Editor’s note: Please do not put answers on our Facebook page; we want everyone to have fun guessing.

In our feature “What’s This?” we share a photo of an old or odd agriculture-related piece — or from an old farm home. Maybe we know what it is and maybe we don’t.

Either way we want our readers to tell us what it is. Email answers to agriview@madison.com with a best guess — one guess per email. Please include name, address and phone. We’ll draw a name at random — from those submitted with correct answers — to award a prize.

And we want our readers to submit photos of mysterious things found in the shop or old corn crib or attic — or basement.

Email photos to agriview@madison.com as jpg attachments, at least .3M or 300k in size, with “What’s This” in the subject line of the email. Please include name, address, phone and where the item was found. We’ll draw a name at random from those submitting photos to award a prize.

Email agriview@madison.com with questions.

Our previous “unknown” piece of equipment, published online and in the Feb. 28 issue of Agri-View, are Delco batteries, necessary for electricity before REA brought power throughout the country. Mr. Shavlik, photo contributor, said he thinks the batteries used a water and soda combination. Jason Maloney was chosen randomly from correct answers to win our prize for playing.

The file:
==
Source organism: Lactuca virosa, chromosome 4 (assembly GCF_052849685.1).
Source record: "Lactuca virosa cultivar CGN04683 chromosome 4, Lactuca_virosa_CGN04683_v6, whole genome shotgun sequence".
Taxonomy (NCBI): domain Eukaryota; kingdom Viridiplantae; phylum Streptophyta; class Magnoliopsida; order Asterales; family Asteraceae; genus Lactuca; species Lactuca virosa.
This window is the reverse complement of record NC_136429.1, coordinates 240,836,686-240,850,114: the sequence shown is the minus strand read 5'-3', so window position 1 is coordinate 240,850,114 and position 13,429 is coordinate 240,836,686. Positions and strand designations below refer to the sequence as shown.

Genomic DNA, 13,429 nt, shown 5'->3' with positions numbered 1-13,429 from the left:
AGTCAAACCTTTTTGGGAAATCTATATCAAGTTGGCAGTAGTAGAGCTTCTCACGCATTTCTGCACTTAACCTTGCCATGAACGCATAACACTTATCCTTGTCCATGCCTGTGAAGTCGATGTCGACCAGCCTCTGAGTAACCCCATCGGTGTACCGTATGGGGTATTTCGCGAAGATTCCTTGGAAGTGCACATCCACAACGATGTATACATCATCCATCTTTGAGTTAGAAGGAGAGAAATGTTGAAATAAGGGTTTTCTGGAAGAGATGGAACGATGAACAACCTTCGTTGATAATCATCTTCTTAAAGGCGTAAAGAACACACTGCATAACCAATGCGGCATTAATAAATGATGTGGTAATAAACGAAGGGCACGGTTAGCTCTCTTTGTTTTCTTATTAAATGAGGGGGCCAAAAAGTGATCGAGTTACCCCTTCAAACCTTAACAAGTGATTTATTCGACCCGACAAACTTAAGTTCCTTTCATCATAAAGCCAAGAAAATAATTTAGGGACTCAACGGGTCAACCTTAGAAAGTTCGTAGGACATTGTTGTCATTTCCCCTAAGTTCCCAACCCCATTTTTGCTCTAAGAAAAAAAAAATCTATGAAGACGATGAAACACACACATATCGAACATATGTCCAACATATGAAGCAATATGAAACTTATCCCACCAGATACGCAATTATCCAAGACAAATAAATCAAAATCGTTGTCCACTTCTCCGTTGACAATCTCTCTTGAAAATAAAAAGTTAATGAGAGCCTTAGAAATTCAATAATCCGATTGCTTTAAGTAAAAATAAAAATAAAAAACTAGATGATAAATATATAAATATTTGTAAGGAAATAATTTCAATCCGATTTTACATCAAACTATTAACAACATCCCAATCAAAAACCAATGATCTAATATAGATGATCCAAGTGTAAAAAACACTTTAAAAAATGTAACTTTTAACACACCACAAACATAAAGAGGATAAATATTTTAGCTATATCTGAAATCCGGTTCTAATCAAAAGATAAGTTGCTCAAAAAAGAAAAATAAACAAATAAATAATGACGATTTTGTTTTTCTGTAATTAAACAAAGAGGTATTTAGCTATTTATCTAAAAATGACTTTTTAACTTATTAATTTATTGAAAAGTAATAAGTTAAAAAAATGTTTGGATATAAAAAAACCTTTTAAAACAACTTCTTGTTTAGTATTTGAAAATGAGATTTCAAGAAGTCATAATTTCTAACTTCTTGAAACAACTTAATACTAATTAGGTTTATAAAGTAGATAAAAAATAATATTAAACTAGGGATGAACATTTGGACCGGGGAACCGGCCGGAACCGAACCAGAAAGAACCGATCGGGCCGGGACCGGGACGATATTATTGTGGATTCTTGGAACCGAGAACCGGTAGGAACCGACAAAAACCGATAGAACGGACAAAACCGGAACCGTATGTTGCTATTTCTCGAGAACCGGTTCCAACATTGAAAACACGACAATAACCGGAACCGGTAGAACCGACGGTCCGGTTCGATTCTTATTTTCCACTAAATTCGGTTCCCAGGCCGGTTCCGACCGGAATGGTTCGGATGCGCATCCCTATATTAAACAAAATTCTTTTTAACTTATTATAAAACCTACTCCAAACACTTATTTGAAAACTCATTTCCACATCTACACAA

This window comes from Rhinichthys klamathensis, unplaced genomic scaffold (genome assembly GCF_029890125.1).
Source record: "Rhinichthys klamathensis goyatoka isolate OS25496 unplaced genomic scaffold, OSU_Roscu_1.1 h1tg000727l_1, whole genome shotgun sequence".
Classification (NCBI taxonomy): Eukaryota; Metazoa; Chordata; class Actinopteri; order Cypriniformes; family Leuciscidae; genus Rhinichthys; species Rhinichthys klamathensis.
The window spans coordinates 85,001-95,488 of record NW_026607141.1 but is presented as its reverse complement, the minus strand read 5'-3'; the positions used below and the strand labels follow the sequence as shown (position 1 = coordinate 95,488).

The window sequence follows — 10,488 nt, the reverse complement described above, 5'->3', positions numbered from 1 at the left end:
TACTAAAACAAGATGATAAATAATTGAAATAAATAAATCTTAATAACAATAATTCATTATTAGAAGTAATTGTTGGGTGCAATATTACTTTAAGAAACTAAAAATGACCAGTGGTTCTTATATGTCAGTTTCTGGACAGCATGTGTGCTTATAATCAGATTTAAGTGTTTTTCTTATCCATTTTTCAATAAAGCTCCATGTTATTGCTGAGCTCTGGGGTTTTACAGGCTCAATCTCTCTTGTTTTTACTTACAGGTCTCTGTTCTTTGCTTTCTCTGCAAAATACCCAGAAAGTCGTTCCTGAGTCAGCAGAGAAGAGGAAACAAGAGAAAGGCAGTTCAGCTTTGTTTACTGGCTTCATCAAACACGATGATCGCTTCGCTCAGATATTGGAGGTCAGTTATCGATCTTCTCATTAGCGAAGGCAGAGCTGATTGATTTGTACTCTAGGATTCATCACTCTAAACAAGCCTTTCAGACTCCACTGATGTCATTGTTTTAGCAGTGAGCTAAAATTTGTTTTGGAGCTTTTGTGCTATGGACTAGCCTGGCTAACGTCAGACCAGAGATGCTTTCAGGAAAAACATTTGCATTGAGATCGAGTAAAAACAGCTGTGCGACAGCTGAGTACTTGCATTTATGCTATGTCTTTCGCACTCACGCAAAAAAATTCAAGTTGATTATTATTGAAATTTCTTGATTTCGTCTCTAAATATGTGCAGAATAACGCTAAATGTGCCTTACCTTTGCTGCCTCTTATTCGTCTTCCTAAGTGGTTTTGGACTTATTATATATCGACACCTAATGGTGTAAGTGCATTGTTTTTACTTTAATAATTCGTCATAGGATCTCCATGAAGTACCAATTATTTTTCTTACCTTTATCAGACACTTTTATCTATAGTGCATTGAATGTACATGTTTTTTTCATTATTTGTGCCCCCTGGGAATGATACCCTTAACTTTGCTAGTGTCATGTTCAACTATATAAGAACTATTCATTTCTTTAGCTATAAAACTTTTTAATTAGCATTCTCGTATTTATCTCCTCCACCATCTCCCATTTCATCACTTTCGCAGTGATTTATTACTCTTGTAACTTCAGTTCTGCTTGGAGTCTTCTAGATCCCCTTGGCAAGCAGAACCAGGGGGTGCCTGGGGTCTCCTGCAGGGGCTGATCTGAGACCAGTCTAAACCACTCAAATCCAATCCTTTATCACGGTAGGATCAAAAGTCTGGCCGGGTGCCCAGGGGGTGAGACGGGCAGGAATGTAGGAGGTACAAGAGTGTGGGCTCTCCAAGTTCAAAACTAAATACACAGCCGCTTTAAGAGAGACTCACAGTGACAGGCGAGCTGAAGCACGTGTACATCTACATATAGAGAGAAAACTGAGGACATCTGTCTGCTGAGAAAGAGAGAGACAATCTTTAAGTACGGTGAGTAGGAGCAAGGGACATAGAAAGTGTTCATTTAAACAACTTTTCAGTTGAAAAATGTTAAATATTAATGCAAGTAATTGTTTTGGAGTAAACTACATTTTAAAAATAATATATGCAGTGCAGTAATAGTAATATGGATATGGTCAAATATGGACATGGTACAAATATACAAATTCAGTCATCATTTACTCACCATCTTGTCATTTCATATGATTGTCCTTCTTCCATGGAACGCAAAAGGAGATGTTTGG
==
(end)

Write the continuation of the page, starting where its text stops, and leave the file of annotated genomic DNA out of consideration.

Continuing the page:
Maloney of Washburn, Wisconsin, said, "The item Mr. Shavlik came across is a battery. The caps allow electrolyte to be added to each cell."

Dick Ewald of Manitowoc, Wisconsin, said, "The picture of the three items seem to be an early construction of a battery pack of individual cells, which when connected could generate a level of voltage to start early tractors or cars equipped with a starter. These appear to be early storage batteries of either iron, nickel and alkaline, or lead and acid, from the late 1800s or early 1900s."

Neal Koepke of Edgar, Wisconsin, said, "Objects pictured are electrical cells; when connected in series they form a battery that was charged by a wind generator in the good old days."